Last of a Kind: I Finished My Book About Trauma Just Before the ChatGPT Era
It took me years to write and finally “completely” finish my first book Traumatization and Its Aftermath. While my publisher offered more time, I soon recognized that the more I kept revisiting the pages, the more tweaks I felt compelled to make. I could have endlessly refined it, never truly certain if it was complete. This situation, I’ve heard, is common among writers or anyone who crafts something deeply personal.
So, I set a deadline on my calendar to submit the manuscript. I was warned that once I sent the files to my editor, there was no way back. Checking my calendar I can see that it says: Manuscript SENT!!!!! on December 13th, 2022. The following day, December 14th I noticed that there were Xmas sales adds everywhere. I had not thought of the time of the year I was living.
On Christmas day, I had a nice dinner and an animated conversation with my family. My son, full of excitement, wanted to share with us something that had ignited his curiosity like few things had before: ChatGPT. He tried to explain us what it was, it’s capacities, how it could make our lives easier, and how it could eventually change the world. I enjoyed his excitement but was not able to really understand what he was saying. However, a couple of months later, I was as excited as my son was. I started testing the AI chat’s knowledge and accuracy. Yet, my initial enthusiasm gave way to disappointment; the references were wrong or fictitious, the explanations were too ordinary and lacked depth, and of course, it missed the capacity to generate anything similar to critical thinking.
Still, not long after, I learned to use its conversational way to draft emails or find some very specific information. I used it as if it was an encyclopedia — a quick source of factual information.
And then, it happened. After I had completed an article on abuse, the thought crossed my mind to feed the piece to the chat and inquire if it could offer corrections. That’s when the unexpected occurred. This artificial intelligence took the liberty of crafting an entirely different article, altering my phrasing, my tone, my style, and even the information I had diligently provided! In just one interaction, I found myself stripped of ownership over my own work. Naturally, I dismissed its version, yet this encounter led me to a profound realization — how fortunate I had been to finalize my book before ChatGPT could have assumed the role of my “editor” or at least “copy-editor.”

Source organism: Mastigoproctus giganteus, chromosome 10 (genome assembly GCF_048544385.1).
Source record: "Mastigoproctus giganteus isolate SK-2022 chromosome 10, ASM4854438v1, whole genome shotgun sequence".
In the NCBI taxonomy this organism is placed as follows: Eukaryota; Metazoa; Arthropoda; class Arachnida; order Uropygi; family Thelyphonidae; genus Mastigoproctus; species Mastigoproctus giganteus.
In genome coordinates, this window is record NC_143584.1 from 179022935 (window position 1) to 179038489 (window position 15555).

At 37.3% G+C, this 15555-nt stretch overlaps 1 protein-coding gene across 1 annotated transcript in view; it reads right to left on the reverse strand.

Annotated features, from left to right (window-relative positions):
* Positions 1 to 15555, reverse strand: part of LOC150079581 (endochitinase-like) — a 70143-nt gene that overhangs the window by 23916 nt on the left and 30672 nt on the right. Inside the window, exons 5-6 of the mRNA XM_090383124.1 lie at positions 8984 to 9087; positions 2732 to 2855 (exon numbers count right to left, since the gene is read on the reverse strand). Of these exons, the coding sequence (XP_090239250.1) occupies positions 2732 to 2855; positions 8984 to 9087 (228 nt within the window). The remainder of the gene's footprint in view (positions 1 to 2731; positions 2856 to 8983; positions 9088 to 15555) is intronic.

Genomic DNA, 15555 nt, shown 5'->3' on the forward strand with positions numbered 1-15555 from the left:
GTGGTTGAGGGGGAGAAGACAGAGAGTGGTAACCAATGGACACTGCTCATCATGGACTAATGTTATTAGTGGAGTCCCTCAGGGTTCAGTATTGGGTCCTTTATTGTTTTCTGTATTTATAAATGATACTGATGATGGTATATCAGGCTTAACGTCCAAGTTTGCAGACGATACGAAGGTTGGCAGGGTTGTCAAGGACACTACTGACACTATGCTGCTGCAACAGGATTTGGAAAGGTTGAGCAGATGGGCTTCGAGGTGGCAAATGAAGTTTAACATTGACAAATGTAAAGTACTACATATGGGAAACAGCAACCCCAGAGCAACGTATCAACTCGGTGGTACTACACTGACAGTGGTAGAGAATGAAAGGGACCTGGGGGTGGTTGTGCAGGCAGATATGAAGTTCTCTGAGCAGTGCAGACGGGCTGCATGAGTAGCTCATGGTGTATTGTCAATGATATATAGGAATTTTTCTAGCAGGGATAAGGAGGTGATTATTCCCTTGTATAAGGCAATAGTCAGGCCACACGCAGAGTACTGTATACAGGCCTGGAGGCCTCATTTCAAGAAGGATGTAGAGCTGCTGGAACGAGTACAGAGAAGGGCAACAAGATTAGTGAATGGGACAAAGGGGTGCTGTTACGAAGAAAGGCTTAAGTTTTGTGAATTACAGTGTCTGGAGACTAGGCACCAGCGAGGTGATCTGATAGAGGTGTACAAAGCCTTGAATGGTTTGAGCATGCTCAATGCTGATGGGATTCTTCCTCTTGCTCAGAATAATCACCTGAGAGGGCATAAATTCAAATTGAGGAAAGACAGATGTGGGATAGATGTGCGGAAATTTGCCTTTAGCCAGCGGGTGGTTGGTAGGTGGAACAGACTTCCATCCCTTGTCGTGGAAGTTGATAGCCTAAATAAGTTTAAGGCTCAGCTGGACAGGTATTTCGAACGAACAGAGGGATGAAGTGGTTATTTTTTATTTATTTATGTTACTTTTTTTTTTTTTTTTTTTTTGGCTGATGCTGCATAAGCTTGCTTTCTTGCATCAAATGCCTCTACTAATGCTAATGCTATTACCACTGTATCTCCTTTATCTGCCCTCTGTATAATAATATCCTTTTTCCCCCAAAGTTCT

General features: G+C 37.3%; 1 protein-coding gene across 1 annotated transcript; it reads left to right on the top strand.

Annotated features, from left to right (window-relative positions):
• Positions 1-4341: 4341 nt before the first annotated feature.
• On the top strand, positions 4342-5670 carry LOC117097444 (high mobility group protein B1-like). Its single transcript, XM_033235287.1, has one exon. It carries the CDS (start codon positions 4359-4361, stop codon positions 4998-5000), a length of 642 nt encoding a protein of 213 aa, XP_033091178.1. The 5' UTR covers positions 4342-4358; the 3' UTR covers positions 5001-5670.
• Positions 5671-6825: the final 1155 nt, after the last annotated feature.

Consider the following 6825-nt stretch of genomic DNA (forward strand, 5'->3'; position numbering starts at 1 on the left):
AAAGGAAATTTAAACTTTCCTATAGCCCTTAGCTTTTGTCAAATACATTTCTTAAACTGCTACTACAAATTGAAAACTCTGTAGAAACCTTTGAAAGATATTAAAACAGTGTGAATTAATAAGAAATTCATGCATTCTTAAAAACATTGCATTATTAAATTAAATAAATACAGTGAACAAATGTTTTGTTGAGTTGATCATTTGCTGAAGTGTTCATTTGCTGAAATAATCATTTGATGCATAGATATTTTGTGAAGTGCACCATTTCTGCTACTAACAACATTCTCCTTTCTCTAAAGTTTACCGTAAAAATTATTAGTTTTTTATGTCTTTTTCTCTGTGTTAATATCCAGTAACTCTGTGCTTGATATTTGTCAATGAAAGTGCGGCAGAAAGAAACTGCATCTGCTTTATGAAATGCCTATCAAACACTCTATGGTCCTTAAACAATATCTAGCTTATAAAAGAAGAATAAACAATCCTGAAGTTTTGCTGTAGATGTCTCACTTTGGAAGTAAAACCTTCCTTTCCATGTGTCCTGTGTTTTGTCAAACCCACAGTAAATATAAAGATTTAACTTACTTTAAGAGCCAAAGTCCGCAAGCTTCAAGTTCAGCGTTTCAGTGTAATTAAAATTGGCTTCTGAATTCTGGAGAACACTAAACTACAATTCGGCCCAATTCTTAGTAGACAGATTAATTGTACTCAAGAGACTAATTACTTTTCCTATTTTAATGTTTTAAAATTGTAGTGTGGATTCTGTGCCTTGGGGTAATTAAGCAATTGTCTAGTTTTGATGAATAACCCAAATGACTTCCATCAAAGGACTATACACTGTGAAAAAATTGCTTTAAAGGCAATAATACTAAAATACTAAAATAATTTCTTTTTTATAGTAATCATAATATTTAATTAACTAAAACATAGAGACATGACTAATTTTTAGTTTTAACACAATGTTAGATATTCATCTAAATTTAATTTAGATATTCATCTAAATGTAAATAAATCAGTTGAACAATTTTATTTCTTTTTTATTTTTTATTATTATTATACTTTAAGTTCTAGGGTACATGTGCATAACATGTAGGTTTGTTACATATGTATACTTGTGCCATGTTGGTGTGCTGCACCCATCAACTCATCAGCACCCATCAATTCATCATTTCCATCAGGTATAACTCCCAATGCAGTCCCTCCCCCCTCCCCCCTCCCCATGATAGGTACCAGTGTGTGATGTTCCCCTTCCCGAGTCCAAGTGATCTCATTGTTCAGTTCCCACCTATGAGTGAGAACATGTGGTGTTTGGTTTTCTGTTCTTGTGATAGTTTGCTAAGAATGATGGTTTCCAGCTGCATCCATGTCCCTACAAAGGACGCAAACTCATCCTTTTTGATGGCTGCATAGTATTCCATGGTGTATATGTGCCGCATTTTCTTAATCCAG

My book would have been different. To what extent? Considerable. Once you have an “assistant” capable of improving or “refining” your language and suggesting “corrections” to your ideas, it’s only natural to opt for the “richer” and more accurate version of what you were intending to say. Unfortunately, by the moment the chat gives you its option, you may think that’s exactly what you wanted to say inadvertently losing some of the sentiment you had infused into your words — those feelings that may not have used the accurate, correct, or precise words and grammar. Our emotions show up in our punctuation, our repetitions, our examples. The chat often eliminates whatever seems obvious or repetitive, and inflections like that.
I can picture some writers arguing that they will edit what the chat edited to add their feelings. I have done that. I actually never deliver anything edited by the chat without re-editing it even if it’s a casual email. Yet, I can’t help but imagine how long it would have taken me to finish my book with this back and forth between the chat and my brain. Ideas come and go really fast, and the time that editing and rethinking would take could potentially kill the imagination and the freshness of the ideas.
If you have used any of the chats, you may have noticed that they use very baroque words and ornate sentences, or they make them extremely casual if you as to tone it down. Consistently, it makes all its suggestions longer.
I calculate that the chatGPT's paragraphs are around 15% longer which would have made my publisher either frustrated, or forced to ask me to cut 15% of the book. Besides the length, the chat excludes the feeling that me as author wanted to convey by using pompous or exaggerated words — I think it does that trying to imitate emotion.
Still, for those who have embraced the use of AI — including myself — I believe it’s nearly impossible to go back to live without it, much like our dependence on smartphones, smart TVs, and all the technology that has become part of our lives.
The conclusion I arrived at, at some point, is that my book will belong to a preceding generation. Nonetheless, I can’t help but feel appreciative and perhaps even fortunate to have finalized my manuscript prior to my son introducing me with ChatGPT. Having handled my manuscript almost at the same time of the ChatGPT birth feels somewhat similar to welcoming a child into a world where all newborns will be born after genetic engineering making them perfect.
In that context, my book will be imperfect, marked by its own distinctive flaws even after rounds of meticulous editing by a dedicated team, not by a chatbot. I want to think that it will be one of the last ones that will carry the real essence of all my shortcomings and constraints. My hope remains that readers will wholeheartedly embrace my book in its “humanness,” written and edited before Open-AI language models became the norm.
This article originally appeared on Illumination Magazine.